TOKYO, June 22(Reuters) - With the coronavirus pandemic likely to be far from over when the Tokyo Olympics open on July 23 after a one-year postponement, strict anti-contagion measures will be deployed in a nation where vaccinations have been slow.
A key part of the “safe and secure Olympics” that organisers have promised to the people of Japan is daily coronavirus saliva testing of the athletes who take part, and frequent testing of others involved as well.
The following is an outline of that process.
POSITIVE SALIVA TEST?
Each team will be responsible for daily gathering and delivering saliva samples from its members to medics stationed in the village for testing.
If an athlete tests positive on their daily antigen testing based on a saliva sample, their team will be notified and they’ll go to a “fever clinic” within the village for an examination and a follow up polymerase chain reaction (PCR) test.
If this test is positive as well, those with no symptoms or light symptoms will be sent to quarantine in a hotel, and those with heavier symptoms who need treatment will go to hospital. Hotels have been secured for quarantine but are not being named.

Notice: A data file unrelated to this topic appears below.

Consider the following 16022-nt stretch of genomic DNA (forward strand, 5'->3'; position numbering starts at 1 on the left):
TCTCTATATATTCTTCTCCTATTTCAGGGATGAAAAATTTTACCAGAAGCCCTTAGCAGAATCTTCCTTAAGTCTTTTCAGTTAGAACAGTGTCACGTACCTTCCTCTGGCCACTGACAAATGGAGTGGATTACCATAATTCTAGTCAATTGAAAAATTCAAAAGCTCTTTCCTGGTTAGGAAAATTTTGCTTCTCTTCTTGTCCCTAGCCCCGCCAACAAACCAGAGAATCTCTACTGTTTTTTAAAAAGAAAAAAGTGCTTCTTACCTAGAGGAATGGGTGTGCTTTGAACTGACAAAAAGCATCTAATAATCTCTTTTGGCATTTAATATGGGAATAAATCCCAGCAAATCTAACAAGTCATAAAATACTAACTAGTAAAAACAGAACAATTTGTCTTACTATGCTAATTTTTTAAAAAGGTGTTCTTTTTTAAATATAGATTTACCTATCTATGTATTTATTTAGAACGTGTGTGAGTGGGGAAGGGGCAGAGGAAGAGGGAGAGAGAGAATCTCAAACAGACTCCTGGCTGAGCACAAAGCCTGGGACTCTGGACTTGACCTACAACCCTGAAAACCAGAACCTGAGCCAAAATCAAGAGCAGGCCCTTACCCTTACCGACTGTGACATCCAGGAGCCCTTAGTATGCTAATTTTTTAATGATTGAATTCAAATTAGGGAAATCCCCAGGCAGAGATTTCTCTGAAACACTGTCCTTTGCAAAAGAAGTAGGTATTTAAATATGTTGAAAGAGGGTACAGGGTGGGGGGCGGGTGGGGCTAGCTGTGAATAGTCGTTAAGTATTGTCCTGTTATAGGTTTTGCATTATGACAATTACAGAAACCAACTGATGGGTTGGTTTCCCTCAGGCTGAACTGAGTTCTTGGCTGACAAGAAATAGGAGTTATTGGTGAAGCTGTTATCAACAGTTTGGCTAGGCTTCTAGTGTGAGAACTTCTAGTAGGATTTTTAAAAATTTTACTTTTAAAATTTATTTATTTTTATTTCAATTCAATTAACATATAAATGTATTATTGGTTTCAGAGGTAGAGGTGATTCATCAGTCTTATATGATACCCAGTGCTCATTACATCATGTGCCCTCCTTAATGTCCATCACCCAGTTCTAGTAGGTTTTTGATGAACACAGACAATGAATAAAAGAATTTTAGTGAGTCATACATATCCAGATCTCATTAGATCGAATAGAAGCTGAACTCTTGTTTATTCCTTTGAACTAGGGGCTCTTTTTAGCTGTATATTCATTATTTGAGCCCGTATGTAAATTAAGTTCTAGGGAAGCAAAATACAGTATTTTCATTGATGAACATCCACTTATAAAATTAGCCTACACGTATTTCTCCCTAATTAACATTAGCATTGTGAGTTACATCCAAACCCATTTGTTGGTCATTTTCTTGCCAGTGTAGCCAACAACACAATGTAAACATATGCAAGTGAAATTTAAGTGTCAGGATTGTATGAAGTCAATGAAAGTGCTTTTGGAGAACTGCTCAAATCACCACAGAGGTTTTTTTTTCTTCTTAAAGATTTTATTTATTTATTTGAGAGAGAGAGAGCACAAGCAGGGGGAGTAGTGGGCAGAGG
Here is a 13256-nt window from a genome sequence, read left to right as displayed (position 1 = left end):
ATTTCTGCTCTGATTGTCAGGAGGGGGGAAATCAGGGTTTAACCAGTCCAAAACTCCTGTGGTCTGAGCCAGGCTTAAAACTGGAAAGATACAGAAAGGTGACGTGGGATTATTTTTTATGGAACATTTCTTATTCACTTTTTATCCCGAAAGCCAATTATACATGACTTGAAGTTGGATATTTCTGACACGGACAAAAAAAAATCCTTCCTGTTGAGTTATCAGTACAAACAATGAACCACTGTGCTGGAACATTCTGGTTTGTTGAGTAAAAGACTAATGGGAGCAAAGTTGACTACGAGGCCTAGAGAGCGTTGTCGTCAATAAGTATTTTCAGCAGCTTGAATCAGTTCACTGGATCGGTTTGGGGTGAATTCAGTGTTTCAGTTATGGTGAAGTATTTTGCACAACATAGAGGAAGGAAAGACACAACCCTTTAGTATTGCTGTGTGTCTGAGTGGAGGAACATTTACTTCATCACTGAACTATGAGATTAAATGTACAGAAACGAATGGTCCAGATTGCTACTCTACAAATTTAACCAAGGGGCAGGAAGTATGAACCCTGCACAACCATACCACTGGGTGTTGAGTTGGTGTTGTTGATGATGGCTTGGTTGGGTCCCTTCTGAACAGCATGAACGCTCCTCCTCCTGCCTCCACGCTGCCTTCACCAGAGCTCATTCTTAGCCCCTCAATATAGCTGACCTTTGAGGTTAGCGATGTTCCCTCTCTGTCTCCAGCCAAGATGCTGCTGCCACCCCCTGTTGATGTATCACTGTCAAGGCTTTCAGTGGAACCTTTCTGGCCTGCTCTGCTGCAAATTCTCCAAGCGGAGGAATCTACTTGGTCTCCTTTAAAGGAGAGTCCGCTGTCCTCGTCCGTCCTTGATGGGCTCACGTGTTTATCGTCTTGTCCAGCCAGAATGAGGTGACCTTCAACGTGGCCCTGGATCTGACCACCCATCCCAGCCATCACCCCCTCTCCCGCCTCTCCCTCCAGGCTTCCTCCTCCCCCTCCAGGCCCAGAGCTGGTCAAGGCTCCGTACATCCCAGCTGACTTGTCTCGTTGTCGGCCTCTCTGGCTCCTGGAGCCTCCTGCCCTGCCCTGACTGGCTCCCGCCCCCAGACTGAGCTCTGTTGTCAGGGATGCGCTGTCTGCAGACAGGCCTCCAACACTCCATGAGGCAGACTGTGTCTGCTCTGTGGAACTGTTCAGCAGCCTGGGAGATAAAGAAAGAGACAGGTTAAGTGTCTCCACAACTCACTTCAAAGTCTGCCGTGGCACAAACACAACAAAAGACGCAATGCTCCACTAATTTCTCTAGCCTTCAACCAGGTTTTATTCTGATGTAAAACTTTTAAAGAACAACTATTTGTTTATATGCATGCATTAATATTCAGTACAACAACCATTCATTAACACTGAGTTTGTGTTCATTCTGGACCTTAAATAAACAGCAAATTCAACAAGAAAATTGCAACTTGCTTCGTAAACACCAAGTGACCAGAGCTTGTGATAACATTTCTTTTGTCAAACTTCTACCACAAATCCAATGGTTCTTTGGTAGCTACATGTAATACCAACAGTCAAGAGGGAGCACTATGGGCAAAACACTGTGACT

HOW LONG TO GET THE TEST RESULTS?
About three hours; there will be a testing facility in the Olympic Village.
Specialised clinic staff will question anybody who tests positive on the second test about their whereabouts and activities, and those determined to have been in close contact will also have PCR tests.
“Close contact” will be defined by a number of parameters, including whether the people affected wore masks or not, how close they were to each other and for how long.
WHAT ABOUT TESTING AND COMPETITION?
Daily testing will be set up to not interfere with any competitions, with results at night for those who submitted their samples in the morning, and vice versa.
HOW MANY TESTS A DAY?
The organisers say this is hard to estimate and the numbers will vary every day. A daily total could be above 20,000, they say. Add in others such as officials and coaches, and some days could reach over 80,000, say the organisers.
Carrying this out smoothly will be an unprecedented challenge and will require the cooperation of private companies who have contracts with the organising committee. (Reporting by Antoni Slodkowski; additional reporting by Kiyoshi Takenaka and Ami Miyazaki; writing by Elaine Lies; Editing by Lincoln Feast.)